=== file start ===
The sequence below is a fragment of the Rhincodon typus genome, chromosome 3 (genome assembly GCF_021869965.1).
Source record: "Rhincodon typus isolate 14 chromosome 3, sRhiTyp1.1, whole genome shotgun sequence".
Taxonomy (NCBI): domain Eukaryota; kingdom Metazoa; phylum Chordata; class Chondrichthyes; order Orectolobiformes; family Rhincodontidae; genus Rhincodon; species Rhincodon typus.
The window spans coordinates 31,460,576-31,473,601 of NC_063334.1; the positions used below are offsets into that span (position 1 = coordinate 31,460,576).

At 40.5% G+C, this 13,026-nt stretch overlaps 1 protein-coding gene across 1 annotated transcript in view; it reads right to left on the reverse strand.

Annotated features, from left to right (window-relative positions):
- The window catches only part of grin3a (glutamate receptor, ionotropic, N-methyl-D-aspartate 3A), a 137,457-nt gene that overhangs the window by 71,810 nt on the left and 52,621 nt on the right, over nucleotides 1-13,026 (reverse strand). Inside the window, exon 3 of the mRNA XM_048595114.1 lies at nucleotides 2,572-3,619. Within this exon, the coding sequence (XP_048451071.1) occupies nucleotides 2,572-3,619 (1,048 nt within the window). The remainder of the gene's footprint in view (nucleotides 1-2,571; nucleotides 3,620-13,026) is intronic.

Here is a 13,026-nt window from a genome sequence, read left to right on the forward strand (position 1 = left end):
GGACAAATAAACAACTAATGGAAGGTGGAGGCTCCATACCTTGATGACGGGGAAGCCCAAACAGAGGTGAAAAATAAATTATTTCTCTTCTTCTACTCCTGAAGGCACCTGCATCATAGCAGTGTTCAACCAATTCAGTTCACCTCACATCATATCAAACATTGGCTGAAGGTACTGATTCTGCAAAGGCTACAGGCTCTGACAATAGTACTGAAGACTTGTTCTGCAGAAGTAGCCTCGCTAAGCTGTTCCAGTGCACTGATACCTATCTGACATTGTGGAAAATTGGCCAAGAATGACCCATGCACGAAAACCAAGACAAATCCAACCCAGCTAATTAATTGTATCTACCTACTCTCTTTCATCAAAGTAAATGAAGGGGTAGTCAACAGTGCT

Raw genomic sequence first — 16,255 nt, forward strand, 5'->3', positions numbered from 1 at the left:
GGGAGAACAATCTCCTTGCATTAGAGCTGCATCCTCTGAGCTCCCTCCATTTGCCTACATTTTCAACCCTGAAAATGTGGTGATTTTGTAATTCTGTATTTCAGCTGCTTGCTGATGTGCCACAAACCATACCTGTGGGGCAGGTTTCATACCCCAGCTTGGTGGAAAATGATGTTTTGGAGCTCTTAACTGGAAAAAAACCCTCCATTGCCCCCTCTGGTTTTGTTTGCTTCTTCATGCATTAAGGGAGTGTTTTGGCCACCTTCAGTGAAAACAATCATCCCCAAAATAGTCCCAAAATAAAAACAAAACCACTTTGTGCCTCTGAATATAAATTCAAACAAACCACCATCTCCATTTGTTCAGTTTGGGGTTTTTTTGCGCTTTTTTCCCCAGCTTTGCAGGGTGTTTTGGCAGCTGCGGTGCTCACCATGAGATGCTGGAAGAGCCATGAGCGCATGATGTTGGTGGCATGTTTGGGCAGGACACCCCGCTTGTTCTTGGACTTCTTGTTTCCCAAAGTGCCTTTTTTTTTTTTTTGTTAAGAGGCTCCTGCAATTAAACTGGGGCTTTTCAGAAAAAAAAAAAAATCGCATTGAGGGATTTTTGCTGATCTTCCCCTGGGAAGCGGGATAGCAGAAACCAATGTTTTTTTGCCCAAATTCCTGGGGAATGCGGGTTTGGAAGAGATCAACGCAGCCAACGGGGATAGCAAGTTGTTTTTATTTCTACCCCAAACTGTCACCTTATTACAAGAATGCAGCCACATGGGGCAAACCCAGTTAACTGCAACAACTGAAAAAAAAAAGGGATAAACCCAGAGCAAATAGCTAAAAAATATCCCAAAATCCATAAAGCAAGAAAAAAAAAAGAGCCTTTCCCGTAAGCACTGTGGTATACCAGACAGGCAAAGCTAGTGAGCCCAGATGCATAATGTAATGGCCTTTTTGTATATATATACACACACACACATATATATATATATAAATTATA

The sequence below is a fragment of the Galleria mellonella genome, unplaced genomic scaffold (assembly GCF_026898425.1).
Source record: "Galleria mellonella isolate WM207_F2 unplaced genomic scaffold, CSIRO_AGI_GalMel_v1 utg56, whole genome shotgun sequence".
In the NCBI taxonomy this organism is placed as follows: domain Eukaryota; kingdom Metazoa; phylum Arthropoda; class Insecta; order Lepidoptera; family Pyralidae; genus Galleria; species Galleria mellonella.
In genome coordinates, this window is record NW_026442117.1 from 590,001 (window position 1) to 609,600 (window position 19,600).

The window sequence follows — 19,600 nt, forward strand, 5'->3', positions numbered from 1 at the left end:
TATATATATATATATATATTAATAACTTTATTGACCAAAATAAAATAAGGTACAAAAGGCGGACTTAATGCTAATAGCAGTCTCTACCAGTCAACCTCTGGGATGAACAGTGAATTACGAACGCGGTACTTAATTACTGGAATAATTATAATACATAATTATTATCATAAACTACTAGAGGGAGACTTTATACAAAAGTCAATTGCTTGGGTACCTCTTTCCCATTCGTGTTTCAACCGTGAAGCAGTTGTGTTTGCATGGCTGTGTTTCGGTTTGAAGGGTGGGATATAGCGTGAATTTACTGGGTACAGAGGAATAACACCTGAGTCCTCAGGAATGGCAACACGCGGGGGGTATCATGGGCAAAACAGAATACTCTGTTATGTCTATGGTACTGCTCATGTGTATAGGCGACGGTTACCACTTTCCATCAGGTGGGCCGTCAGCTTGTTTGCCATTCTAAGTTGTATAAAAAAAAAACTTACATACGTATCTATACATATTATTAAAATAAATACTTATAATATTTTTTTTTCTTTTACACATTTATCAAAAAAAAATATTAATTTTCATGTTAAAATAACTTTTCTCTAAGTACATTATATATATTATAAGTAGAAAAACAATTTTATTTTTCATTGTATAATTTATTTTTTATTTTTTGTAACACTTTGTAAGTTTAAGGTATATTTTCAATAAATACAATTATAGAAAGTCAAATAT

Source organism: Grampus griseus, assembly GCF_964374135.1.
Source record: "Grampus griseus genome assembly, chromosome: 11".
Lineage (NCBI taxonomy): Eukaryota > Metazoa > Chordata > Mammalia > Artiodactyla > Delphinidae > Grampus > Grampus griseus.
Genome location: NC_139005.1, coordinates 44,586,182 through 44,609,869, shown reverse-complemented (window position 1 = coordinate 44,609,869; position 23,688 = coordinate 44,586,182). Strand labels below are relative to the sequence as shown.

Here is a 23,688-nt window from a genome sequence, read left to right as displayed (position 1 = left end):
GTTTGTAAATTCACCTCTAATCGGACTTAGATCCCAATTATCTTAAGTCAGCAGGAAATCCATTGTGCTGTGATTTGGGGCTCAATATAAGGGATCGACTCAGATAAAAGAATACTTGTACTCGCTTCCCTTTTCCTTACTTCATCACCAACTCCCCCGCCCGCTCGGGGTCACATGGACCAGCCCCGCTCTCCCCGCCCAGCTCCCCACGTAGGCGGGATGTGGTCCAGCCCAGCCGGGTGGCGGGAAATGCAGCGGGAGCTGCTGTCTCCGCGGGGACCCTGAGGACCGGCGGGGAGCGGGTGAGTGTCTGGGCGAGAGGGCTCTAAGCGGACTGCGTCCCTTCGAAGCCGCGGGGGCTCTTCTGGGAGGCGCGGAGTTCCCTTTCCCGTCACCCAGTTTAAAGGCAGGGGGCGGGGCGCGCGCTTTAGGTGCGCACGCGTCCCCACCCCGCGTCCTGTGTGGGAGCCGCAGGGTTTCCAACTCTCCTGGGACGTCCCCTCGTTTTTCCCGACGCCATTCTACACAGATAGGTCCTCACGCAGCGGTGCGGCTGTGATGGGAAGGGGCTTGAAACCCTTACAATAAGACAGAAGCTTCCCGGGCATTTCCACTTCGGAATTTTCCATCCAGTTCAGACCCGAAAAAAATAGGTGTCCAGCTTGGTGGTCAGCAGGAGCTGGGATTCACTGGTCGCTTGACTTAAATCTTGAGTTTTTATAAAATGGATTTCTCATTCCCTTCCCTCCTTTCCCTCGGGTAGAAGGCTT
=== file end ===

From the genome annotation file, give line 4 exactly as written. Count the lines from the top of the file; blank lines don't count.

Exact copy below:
The window spans coordinates 31,460,576-31,473,601 of NC_063334.1; the positions used below are offsets into that span (position 1 = coordinate 31,460,576).